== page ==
Party Girl | Performance | Style Weekly

Brandie Inez Sutton’s first audition for her college choir was unsuccessful. To be fair to the soprano, her alma mater is Oakwood University – then known as Oakwood College – an Alabama school known for music.

Among the private, historically Black Seventh-Day Adventist university’s alums are rock ’n’ roll progenitor Little Richard, R&B singer Brian McKnight and noted acapella group Committed. And the Aeolians, the school’s premiere touring ensemble that Sutton didn’t initially get into, regularly travels nationally and internationally to promote the university.

After taking vocal lessons, Sutton made the choir; in 2020, she made her debut at the Metropolitan Opera. And this weekend, she’ll star in Virginia Opera’s “La Traviata” as Violetta, a challenging role that is famously said to require three different voice types to tackle: one rapidly moving coloratura, one dramatic and powerful, and one that’s lyrical and sweet.

“Vocally, it can be very taxing,” says Sutton. “My voice is a lighter voice, but it also has a lot of different colors in it, so that helps.”

Taking place in Paris at the turn of the 19th century, Giuseppe Verdi’s masterpiece concerns Violetta, a courtesan who has just recovered from an illness at the start of the opera. While hosting a lavish party in her salon, she is introduced to Alfredo, a man who has long admired her from afar. They fall for each other, but misunderstandings, differences in social standing and Violetta’s lingering illness all lead to a tragic conclusion.

Adam Turner, Virginia Opera’s artistic director and the show’s conductor, says there’s a reason why “La Traviata” is one of the most famous and often performed operas in the repertoire. From “the quality of the music and the story” to stagings that usually include “lavish sets, luxurious costumes, big chorus [and a] big orchestra,” Turner says this opera still speaks to audiences 170 years since it first debuted.

“It’s a crowd pleaser, but it’s also the opera that makes you fall in love with opera,” says Turner, noting that this is the eighth time Virginia Opera has mounted “La Traviata” in its 48-year history. “We always get the seven-year itch. This is an eight-year itch, so it’s overdue.”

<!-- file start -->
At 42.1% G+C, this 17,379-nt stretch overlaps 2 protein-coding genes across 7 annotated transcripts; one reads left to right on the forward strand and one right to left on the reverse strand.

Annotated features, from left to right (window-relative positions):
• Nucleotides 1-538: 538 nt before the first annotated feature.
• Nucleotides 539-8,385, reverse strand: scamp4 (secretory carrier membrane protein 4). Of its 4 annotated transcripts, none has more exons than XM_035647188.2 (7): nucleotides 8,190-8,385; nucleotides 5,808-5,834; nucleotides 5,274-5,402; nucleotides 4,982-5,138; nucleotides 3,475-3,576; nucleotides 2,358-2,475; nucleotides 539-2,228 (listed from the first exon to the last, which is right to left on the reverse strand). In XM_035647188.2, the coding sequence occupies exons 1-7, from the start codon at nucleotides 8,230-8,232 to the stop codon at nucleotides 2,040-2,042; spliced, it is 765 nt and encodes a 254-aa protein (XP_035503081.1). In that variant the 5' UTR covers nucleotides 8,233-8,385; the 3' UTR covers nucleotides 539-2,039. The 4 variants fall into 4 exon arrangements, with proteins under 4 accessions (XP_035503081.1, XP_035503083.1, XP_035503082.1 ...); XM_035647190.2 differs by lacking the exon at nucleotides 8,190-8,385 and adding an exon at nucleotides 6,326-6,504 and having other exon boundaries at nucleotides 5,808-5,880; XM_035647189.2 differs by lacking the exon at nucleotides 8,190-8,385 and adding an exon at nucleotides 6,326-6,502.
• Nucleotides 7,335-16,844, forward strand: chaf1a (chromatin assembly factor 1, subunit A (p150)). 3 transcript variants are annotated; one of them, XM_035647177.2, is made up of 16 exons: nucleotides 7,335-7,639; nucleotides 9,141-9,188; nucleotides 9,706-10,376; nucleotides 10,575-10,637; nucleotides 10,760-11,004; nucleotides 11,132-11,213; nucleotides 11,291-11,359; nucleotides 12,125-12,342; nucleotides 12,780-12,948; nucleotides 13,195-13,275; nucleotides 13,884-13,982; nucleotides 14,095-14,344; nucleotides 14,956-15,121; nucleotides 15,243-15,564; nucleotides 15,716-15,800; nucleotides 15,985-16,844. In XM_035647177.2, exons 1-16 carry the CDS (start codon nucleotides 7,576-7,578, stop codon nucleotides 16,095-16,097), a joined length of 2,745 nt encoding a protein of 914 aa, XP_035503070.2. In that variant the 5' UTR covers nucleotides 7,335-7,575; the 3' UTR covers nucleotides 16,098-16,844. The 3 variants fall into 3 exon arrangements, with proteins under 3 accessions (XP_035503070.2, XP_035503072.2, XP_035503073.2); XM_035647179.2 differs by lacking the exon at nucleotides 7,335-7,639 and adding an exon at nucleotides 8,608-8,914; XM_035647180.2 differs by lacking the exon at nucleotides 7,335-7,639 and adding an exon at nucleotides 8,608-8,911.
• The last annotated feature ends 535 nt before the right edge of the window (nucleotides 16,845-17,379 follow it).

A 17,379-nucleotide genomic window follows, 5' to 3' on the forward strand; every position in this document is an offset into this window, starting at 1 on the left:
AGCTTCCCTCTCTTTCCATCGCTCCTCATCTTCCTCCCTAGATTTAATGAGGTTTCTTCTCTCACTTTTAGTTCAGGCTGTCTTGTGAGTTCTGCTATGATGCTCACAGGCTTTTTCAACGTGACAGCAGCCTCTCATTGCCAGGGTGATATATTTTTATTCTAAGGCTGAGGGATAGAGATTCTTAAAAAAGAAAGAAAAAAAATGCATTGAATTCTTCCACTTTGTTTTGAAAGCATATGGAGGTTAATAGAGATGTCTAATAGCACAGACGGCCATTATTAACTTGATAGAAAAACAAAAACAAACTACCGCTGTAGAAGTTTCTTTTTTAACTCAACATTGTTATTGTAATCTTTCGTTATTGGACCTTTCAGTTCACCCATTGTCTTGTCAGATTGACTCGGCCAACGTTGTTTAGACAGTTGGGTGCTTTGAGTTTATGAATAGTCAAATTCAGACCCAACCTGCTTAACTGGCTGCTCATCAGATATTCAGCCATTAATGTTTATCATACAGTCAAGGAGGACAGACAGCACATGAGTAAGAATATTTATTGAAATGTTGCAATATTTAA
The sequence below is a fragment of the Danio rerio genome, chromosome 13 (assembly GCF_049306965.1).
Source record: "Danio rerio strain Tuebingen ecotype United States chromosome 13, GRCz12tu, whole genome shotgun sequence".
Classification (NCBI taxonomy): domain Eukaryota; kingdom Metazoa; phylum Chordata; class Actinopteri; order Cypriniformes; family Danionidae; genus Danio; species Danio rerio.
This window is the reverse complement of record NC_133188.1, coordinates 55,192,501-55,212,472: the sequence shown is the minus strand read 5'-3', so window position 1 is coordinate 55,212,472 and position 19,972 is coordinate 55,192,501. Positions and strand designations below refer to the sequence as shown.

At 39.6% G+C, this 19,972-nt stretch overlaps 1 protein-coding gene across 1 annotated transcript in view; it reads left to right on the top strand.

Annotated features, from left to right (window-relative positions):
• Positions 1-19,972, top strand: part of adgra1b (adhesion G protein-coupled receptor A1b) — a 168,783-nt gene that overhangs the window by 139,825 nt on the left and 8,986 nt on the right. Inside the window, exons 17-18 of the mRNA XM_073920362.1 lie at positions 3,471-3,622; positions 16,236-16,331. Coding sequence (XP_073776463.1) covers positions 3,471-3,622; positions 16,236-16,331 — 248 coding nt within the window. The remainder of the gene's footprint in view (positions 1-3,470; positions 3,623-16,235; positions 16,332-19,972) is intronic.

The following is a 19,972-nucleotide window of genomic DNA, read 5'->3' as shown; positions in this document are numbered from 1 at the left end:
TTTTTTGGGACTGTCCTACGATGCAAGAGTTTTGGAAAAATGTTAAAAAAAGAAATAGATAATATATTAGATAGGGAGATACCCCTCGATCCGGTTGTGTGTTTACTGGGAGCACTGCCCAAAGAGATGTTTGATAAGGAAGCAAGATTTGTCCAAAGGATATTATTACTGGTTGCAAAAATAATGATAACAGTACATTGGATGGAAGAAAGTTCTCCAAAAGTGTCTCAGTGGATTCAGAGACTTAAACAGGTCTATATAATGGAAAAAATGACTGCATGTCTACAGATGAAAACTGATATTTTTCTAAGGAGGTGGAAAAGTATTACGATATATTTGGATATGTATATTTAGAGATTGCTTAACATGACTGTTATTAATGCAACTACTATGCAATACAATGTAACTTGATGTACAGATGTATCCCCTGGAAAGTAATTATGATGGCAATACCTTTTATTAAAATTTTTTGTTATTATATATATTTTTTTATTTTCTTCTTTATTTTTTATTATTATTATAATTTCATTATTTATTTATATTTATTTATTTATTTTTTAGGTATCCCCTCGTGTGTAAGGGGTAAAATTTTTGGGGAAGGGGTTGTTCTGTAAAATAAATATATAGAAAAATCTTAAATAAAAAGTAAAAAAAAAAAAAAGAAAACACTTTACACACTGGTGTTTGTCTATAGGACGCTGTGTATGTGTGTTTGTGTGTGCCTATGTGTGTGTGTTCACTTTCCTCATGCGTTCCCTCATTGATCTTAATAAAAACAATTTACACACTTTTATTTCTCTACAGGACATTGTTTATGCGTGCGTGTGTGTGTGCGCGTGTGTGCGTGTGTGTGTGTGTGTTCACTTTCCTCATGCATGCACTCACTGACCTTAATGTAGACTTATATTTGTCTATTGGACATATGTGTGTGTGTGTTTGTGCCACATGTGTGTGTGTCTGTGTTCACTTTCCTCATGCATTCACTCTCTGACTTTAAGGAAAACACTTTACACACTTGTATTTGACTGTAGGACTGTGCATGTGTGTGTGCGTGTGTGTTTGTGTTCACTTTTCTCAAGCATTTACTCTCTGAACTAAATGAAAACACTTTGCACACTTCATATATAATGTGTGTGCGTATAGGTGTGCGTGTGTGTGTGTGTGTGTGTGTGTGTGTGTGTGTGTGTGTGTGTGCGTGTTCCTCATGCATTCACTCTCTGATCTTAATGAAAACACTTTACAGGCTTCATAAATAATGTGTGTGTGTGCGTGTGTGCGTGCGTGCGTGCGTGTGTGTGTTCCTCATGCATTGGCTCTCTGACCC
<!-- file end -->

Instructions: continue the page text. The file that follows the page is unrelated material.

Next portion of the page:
click to enlarge

  • Courtesy of Virginia Opera
  • An image from “Libiamo ne’ lieti calici” (“Let’s drink from the joyful cup”) – the famous duet sung by Violetta and Alfredo during a late-night party at Violetta’s house. Alfredo begins the drinking song and is later joined by Violetta and the rest of the chorus.

Turner says the dramatics of the opera’s plot are matched by its score.

“It’s traditional bel canto: glorious melodies, really acrobatic singing,” he says. “It’s really very interesting coloratura and high notes for days. You have high-Cs for the tenor and high-E flat for the soprano. These are incredible feats for any singer, so that’s really thrilling to watch. It’s like watching a figure skating event to see if they nail the triple axel.”

He calls playing Violetta the “Mount Everest of roles” for its difficulty.

“It’s a tour-de-force for any person,” says Turner, adding that Sutton has the skill and charisma to bring a “high octane performance” to Virginia’s stages: “It’s been incredible to watch her grow into the role and completely inhabit Violetta.”

Audiences will also hear tenor Won Whi Choi play Alfredo; he previously sang the part at the Met in 2020.

“It’s a role that’s well established in his voice,” Turner says. “He’s another one that’s a thrill to watch. One of the most exciting tenors that we’ve had in a long time.”

Rounding out the main trio of performers is baritone Grant Youngblood as Alfredo’s father Giorgio Germont. Turner says Youngblood has grown into Verdi’s baritone repertoire; The New York Times wrote that Youngblood “has a robust sound with ringing top notes.”

“He brings wisdom and grace and dignity to the role, such integrity, because he knows this part inside out,” Turner says.

With the Richmond Symphony in the pit and the Virginia Opera’s largest chorus since before the pandemic, Turner says “La Traviata” marks their return to “truly grand opera.”

“It feels really wonderful to have all of these voices on the stage and this large orchestra and these luxurious costumes and sets,” Turner says. “It just feels like opera is back. This would be the one you wouldn’t want to miss.”

For her part, director Tara Faircloth doesn’t mince words when it comes to “La Traviata’s” appeal.

“‘Traviata’ is the most beautiful, heartbreaking opera in the entire repertory,” Faircloth says. “It’s a masterpiece. It’s one of the most often performed operas, period.”

She notes that when her father, a schoolteacher, first saw a previous production that she was involved in, he was completely taken; whenever she tells him she’s working on a new opera production, he always asks if it’s “La Traviata.”

“It really struck him,” she says. “It has a home for anyone who has ears to hear.”

As evidence of “La Traviata’s” staying power, Sutton name checks popular films like “Pretty Woman” and “Moulin Rouge.”

“They were inspired by the story of ‘La Traviata,’” she says. “If you love those movies, you must come see the original.”

Virginia Opera’s “La Traviata” plays March 17 and 19 at the Dominion Energy Center for the Performing Arts, 600 E. Grace St., 23219. For more information, visit or call 866-673-7282.

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